Cheat sheet for jurisdiction on indian land



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CHEAT SHEET FOR JURISDICTION ON INDIAN LAND1

Territorial Jurisdiction

The trust status of land within the Reservation only impacts the Tribe’s civil authority over those lands. While the Tribe’s civil jurisdiction extends over all land within the Reservation, (and any trust land belonging to the Tribe or its members outside of the Reservation), the Tribe’s civil jurisdiction over the activities of non-Indians on fee land within the Reservation is extremely limited. For the purpose of determining jurisdiction there is no distinction between trust land owned by the Tribe or trust land owned by individuals. Trust land outside of the Reservation is defined as Indian Country under federal law, and jurisdictional rules apply as if the land were within the Reservation.



Personal Civil Jurisdiction

Tribal Courts have exclusive jurisdiction in civil cases brought against a Tribal member residing on the Reservation, regardless of the citizenship of the plaintiff (member or non-member). Civil suits against Tribal members residing on the Reservation must be brought in Tribal Court.

In general, Tribal Courts do not have jurisdiction against non-member defendants, even those residing on the Reservation, unless the party submits to the jurisdiction of the Tribal Court. There are some limited exceptions to this rule,2 particularly in cases involving children who are enrolled in the Tribe or eligible for enrollment in the Tribe. Of course, if a non-member brings a suit in Tribal Court, they are considered to have waived the issue of personal jurisdiction.

Federal court civil jurisdiction in Indian Country is extremely limited.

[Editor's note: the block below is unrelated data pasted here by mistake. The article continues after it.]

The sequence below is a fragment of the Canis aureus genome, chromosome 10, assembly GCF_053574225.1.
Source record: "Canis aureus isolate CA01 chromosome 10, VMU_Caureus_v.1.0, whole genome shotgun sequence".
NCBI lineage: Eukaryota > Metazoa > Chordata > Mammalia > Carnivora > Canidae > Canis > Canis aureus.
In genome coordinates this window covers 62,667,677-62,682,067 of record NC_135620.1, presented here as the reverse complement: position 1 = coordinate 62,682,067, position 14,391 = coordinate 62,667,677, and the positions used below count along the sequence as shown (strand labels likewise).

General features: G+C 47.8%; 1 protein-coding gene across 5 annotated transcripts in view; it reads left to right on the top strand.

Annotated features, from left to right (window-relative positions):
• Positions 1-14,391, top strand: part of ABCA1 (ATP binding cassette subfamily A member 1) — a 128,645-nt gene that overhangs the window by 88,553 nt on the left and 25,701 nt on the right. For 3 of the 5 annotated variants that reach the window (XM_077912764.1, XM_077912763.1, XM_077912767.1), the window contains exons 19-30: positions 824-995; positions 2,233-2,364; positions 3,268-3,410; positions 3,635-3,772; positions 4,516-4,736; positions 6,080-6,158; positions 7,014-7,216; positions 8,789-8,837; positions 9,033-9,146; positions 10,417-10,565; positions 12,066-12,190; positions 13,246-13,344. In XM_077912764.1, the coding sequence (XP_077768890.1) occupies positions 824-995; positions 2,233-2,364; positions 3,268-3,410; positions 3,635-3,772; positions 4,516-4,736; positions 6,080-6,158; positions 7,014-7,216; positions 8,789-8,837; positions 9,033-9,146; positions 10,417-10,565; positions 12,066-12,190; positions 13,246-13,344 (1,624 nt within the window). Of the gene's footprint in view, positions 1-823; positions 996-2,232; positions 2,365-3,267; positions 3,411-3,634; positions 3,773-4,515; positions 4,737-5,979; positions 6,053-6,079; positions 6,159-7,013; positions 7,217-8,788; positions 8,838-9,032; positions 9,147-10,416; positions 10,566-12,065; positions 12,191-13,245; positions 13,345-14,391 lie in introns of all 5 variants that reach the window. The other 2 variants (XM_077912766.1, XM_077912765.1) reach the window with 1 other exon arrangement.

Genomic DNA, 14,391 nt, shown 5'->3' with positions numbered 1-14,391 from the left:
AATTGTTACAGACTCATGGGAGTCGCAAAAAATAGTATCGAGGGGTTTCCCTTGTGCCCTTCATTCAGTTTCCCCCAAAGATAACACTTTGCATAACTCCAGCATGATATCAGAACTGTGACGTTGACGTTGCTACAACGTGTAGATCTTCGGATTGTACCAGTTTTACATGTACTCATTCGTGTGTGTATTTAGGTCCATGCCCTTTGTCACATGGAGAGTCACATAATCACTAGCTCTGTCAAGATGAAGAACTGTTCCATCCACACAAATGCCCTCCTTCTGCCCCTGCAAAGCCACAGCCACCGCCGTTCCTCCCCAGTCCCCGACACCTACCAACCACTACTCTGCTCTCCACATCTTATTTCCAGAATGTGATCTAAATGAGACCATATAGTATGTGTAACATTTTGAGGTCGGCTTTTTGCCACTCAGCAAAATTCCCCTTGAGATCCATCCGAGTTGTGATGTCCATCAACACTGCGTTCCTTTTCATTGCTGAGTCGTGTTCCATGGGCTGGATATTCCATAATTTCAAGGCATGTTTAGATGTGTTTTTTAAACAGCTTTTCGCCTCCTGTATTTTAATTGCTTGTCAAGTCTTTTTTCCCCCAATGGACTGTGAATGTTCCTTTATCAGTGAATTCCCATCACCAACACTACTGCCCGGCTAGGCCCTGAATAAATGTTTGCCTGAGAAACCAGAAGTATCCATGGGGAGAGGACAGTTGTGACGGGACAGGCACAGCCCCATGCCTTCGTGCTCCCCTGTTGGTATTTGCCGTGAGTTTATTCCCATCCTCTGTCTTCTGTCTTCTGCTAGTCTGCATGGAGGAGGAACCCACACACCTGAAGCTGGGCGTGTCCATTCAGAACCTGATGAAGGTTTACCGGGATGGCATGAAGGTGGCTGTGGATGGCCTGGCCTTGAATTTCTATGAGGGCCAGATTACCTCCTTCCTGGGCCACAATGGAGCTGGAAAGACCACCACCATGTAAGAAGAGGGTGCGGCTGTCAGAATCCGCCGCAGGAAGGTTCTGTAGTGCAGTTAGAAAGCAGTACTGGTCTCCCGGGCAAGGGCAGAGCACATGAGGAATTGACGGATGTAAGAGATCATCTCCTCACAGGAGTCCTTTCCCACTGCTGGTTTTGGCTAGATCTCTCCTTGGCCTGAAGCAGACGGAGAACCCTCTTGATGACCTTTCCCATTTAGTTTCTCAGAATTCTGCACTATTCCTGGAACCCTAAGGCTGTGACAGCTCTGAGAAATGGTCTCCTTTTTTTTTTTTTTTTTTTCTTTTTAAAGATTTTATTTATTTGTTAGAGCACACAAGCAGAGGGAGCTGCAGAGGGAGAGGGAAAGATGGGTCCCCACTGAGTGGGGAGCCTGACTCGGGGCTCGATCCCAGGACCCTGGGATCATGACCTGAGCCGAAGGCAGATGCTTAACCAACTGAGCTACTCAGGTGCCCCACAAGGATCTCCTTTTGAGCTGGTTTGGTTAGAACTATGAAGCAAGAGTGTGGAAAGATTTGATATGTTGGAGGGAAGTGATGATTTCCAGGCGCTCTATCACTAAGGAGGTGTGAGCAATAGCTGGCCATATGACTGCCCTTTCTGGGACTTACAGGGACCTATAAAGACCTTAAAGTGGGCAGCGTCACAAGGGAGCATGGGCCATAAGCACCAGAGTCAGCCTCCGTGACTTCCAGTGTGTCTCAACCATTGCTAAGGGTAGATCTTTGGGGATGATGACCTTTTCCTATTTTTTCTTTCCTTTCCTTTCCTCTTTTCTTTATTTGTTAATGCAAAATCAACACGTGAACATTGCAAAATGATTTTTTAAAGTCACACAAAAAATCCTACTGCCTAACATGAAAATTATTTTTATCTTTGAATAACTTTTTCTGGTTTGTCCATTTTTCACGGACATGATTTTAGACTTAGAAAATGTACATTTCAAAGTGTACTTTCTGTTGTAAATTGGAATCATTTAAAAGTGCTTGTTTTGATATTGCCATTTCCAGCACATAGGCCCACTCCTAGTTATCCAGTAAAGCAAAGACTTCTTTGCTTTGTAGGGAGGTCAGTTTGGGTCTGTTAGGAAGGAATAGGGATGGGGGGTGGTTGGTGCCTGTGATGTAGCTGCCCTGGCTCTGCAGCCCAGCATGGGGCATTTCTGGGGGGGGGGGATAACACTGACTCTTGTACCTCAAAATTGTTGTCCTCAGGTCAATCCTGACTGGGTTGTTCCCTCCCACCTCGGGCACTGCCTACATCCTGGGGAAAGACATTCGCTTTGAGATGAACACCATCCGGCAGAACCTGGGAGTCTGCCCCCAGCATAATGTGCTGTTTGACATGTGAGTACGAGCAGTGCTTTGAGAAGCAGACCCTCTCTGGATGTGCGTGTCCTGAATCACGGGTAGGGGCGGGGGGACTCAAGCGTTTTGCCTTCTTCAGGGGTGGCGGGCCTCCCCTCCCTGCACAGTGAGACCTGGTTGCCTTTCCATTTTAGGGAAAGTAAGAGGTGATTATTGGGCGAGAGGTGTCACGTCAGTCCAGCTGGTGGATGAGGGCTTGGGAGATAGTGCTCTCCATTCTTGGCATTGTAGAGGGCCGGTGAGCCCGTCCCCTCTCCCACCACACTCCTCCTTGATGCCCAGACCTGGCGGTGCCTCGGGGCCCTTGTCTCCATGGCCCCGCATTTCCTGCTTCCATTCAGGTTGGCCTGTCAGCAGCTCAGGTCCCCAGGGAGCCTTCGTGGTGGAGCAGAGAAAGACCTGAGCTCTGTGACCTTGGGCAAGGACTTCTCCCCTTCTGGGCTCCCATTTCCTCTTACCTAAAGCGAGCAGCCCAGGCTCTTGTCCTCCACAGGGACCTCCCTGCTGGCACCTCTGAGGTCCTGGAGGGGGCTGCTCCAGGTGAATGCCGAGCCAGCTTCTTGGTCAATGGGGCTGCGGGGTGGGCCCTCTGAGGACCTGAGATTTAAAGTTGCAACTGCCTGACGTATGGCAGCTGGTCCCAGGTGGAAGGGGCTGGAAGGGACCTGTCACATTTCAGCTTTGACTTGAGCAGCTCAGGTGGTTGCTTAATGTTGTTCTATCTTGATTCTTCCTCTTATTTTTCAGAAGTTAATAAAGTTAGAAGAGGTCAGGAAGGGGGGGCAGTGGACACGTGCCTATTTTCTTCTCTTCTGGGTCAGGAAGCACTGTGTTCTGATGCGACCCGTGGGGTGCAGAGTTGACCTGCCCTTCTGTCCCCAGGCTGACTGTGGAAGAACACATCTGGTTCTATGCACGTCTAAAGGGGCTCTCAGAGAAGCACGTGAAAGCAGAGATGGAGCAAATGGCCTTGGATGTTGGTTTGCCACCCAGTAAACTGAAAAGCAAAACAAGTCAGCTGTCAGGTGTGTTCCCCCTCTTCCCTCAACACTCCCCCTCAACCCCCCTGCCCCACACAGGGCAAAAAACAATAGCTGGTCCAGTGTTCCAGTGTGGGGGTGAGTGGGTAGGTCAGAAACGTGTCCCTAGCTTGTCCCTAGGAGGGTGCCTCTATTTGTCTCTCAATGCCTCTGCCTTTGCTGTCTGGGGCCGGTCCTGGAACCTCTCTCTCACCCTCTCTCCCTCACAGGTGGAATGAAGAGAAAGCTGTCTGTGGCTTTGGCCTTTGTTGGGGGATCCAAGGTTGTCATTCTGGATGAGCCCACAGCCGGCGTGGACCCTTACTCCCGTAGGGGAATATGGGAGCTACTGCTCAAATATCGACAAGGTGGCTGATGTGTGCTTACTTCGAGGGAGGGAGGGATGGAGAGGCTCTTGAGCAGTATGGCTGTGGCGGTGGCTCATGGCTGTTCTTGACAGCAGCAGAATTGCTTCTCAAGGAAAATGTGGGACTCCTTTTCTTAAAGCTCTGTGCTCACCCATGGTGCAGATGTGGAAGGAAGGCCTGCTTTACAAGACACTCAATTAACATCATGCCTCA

Criminal Jurisdiction

Criminal Jurisdiction Within Indian Country

Offender

Victim

Major Crime

Jurisdiction

Indian3

Non-Indian

No

Federal/Tribe

Indian

Non-Indian

Yes

Federal/Tribe

Indian

Indian

No

Tribe

Indian

Indian

Yes

Federal/Tribe

Indian

None

N/A

Tribe

Non-Indian

Indian

N/A

Federal

Non-Indian

Non-Indian

N/A

State

Non-Indian

None

N/A

State

 

 

 

 



1 These answers apply to our Reservation, and other Reservations in non-P.L. 280 states. In states governed by P.L. 280, the federal government has delegated it’s criminal jurisdiction in Indian Country to the states, and in many instances the state also exercises expanded civil jurisdiction in Indian Country.

2 Including the “Montana exceptions” involving non-Indians who have voluntarily engaged in contractual relationships with the Tribe or its members or have engaged in activity which impacts the health, well-being, or governmental integrity of the Tribe.

3 “Indian offenders” in this chart means all Indians: both Tribal members and members of other Indian Tribes who committed crimes on our Reservation.


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